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Thorax doi:10.1136/thoraxjnl-2013-203249
  • Editorial

Wingless: developmentally important genes that respond adversely to smoking

  1. David Warburton
  1. Developmental Biology and Regenerative Medicine Program, Saban Research Institute, Children's Hospital Los Angeles, University of Southern California, Los Angeles, California 90027, USA
  1. Correspondence to Dr David Warburton, Developmental Biology and Regenerative Medicine Program, Saban Research Institute, Children's Hospital Los Angeles, University of Southern California, Los Angeles, California 90027, USA; dwarburton{at}chla.usc.edu

It has been observed by many authors that cigarette smoking results in long standing epithelial damage and interstitial inflammation within the lung. Quitting strongly reduces the risk of smoking associated lung diseases such as chronic obstructive pulmonary disease (COPD), but the underlying inflammation of the airways does not go away completely even after quitting smoking. So, a critical question for the pulmonary physician is: why is smoking cigarettes so bad for the airway lining and why are the inflammatory effects so long lasting?

Heijink et al, working with cultures of human primary bronchial epithelial cell (PBEC) biopsy specimens, now come with an intriguing new finding that cigarette smoking has significant adverse affects on certain members of the Wingless family, entraining a feed forward mechanism that increases epithelial cytokine production in response to cigarette smoke extract.1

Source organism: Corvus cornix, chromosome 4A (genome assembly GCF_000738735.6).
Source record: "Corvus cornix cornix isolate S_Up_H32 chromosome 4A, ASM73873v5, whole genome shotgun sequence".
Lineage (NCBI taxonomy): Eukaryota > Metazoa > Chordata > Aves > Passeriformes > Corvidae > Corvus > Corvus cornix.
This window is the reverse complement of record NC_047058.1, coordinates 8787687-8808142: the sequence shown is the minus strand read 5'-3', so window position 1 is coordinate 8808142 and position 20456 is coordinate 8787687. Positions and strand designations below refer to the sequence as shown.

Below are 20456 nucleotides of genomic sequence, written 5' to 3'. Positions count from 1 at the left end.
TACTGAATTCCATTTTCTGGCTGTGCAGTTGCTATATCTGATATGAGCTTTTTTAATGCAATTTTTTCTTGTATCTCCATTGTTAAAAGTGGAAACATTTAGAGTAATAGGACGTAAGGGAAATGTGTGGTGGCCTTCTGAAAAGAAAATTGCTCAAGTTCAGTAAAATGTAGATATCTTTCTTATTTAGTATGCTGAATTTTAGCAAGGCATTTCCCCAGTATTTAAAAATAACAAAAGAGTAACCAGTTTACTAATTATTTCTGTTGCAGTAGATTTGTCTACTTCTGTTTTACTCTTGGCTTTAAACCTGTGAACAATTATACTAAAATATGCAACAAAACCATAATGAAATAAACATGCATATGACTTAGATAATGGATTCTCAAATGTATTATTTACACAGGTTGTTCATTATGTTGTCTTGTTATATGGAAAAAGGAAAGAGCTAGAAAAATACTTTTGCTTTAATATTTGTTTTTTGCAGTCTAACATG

The Wingless family comprises an important class of developmentally critical signalling ligands that conduct signals from the cell surface through the cytoplasm to the nucleus, where they activate coordinated sets of genes. These genes in turn regulate cell–cell communication in the embryonic through the adult stages of human and animal development and continue to be very important in airway epithelial differentiation as well as during airway epithelial healing (see Warburton et al2 for a recent review).

The colourful name Wingless was coined to describe the loss of function phenotype of fruit flies that lack this gene (they have no wings). Fruit fly geneticists, being somewhat perverse, always delight in giving active voice picaresque names to their loss of function phenotypes. Thus, conversely, signalling by Wingless ligands actually induces the correct differentiation of epithelial cells that form the wing structures in flies and this basic developmental function is conserved, but has been adapted during evolution all the way up …

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